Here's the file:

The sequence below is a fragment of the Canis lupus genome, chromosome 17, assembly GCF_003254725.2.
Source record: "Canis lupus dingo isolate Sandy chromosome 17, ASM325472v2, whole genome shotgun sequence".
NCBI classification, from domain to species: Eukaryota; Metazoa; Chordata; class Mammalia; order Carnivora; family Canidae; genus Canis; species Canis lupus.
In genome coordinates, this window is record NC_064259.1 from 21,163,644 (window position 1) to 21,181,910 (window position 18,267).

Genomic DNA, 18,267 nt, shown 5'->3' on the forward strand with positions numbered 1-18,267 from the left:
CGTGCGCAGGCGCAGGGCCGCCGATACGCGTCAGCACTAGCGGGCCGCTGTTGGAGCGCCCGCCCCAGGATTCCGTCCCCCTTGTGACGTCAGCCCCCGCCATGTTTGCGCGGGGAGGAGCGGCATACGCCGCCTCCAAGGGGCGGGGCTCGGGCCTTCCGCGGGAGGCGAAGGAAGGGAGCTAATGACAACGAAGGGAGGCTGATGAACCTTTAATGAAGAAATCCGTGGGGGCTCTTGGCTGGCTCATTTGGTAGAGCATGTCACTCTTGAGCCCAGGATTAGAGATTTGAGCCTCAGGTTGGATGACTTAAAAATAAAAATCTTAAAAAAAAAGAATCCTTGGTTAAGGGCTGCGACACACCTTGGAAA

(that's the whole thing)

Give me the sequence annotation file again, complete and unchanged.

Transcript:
The sequence below is a fragment of the Canis lupus genome, chromosome 17, assembly GCF_003254725.2.
Source record: "Canis lupus dingo isolate Sandy chromosome 17, ASM325472v2, whole genome shotgun sequence".
NCBI classification, from domain to species: Eukaryota; Metazoa; Chordata; class Mammalia; order Carnivora; family Canidae; genus Canis; species Canis lupus.
In genome coordinates, this window is record NC_064259.1 from 21,163,644 (window position 1) to 21,181,910 (window position 18,267).

Genomic DNA, 18,267 nt, shown 5'->3' on the forward strand with positions numbered 1-18,267 from the left:
CGTGCGCAGGCGCAGGGCCGCCGATACGCGTCAGCACTAGCGGGCCGCTGTTGGAGCGCCCGCCCCAGGATTCCGTCCCCCTTGTGACGTCAGCCCCCGCCATGTTTGCGCGGGGAGGAGCGGCATACGCCGCCTCCAAGGGGCGGGGCTCGGGCCTTCCGCGGGAGGCGAAGGAAGGGAGCTAATGACAACGAAGGGAGGCTGATGAACCTTTAATGAAGAAATCCGTGGGGGCTCTTGGCTGGCTCATTTGGTAGAGCATGTCACTCTTGAGCCCAGGATTAGAGATTTGAGCCTCAGGTTGGATGACTTAAAAATAAAAATCTTAAAAAAAAAGAATCCTTGGTTAAGGGCTGCGACACACCTTGGAAA